Archive for Sunday, November 29, 2009

Family Promise going strong after 1 year

Roxanne Hutchinson laughs with her daughter Jasmine, 12, as the two make banana bread Wednesday in preparation for Thanksgiving in the kitchen of their Lawrence home. After becoming homeless in January, the mother and daughter stayed at various churches around Lawrence until finding a home through Lawrence Family Promise they moved into in April.

Roxanne Hutchinson laughs with her daughter Jasmine, 12, as the two make banana bread Wednesday in preparation for Thanksgiving in the kitchen of their Lawrence home. After becoming homeless in January, the mother and daughter stayed at various churches around Lawrence until finding a home through Lawrence Family Promise they moved into in April.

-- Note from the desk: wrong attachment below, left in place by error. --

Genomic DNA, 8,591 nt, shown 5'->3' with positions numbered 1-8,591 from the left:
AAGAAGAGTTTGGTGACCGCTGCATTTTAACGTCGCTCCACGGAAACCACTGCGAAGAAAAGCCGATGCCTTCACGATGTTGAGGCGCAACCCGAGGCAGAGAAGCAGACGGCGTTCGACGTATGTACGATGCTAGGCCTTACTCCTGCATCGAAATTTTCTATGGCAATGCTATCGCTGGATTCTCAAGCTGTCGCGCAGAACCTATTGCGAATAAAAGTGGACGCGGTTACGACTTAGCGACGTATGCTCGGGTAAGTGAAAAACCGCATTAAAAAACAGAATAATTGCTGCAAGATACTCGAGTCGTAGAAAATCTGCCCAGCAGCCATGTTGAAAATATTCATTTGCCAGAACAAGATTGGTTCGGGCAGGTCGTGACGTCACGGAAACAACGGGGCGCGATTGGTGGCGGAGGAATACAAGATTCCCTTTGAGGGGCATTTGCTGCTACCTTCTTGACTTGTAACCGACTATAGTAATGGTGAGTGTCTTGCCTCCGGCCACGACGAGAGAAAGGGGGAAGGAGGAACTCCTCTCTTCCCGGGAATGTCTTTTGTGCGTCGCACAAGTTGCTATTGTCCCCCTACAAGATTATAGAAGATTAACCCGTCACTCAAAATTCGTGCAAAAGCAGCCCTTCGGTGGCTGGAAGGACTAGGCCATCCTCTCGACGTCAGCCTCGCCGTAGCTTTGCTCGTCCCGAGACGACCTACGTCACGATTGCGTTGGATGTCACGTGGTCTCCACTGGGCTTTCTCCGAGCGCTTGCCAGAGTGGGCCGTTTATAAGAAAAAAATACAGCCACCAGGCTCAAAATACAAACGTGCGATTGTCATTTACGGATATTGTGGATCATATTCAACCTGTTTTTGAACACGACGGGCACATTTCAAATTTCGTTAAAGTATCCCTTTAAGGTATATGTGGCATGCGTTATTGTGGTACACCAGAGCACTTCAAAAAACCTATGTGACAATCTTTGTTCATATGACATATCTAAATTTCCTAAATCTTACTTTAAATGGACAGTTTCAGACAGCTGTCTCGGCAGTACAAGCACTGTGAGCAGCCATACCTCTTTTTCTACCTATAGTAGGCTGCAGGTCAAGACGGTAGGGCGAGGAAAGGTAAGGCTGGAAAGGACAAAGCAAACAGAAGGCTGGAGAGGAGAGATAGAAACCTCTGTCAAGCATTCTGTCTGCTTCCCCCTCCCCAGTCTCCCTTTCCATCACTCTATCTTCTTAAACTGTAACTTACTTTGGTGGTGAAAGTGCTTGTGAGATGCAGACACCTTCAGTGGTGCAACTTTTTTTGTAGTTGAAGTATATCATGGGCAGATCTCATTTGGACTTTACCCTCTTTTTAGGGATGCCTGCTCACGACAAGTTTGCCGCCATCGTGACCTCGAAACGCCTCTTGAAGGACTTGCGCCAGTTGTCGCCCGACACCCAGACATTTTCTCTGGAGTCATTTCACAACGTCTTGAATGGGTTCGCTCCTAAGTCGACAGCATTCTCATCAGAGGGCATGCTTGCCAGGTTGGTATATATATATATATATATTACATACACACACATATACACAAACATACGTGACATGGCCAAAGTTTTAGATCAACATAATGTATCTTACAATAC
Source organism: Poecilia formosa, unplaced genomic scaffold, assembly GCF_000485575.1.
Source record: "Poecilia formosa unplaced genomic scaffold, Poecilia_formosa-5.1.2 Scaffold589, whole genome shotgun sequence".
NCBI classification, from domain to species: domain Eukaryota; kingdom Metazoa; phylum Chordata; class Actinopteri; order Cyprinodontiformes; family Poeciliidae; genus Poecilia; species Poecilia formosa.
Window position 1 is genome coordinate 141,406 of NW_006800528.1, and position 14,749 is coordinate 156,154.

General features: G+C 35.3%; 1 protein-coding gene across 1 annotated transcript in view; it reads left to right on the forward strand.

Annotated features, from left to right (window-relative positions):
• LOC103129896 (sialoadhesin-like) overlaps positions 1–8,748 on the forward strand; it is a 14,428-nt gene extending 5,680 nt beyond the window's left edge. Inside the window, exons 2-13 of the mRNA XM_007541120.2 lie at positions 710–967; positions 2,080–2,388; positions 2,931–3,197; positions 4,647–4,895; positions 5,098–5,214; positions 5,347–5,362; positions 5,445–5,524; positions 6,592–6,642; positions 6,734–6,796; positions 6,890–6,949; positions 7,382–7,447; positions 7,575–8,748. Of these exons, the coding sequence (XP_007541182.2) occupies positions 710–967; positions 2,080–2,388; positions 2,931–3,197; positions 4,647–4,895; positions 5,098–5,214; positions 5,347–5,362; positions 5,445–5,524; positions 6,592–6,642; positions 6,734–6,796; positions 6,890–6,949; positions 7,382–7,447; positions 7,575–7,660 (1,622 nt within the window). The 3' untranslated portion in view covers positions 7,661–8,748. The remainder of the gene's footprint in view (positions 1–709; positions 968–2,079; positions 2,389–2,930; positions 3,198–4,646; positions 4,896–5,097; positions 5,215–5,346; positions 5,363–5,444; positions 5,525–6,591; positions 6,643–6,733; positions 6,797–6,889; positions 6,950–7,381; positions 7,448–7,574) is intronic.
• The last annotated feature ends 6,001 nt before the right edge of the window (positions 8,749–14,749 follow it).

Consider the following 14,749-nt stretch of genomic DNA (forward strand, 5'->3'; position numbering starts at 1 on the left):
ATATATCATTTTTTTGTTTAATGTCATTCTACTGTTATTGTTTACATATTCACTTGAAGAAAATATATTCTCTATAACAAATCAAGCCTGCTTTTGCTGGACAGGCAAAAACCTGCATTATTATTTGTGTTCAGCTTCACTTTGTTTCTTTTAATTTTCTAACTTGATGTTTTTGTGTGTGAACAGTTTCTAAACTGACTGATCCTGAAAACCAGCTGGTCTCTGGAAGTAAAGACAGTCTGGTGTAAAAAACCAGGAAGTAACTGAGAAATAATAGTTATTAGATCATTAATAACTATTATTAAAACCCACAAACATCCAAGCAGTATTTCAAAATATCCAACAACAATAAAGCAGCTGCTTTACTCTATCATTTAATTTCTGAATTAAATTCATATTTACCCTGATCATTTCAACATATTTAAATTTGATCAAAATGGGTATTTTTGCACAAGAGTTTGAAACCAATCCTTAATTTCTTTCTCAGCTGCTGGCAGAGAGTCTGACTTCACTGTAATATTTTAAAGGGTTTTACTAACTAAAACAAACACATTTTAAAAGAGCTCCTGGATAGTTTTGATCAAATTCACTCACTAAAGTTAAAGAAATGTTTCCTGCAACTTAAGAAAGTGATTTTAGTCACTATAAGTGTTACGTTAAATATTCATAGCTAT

November 29, 2009


The holidays were a lot different for Lawrence resident Roxanne Hutchinson last year.

Hutchinson and her 12-year-old daughter, Jasmine, were facing eviction from their Eudora home after Hutchinson became disabled and could no longer work. The bills were piling up, and come Jan. 1 they’d be evicted.

“I couldn’t get any work ... I got really depressed. There’s just not enough money,” said Hutchinson of their fragile situation at the end of 2008.

But a year later, Hutchinson and Jasmine celebrated Thanksgiving with a small group of relatives in their new home — a duplex in Lawrence — and they don’t have to worry about where they’ll be after the holidays.

The improved outlook was made possible by the assistance of Family Promise, a Lawrence organization that helps homeless families.

“If it weren’t for Family Promise, I’d probably be living on the streets,” said Hutchinson. She and Jasmine were the first Family Promise participants to find permanent housing through the program, which helped Hutchinson secure Social Security disability benefits to go toward the rent on their duplex.

Community spirit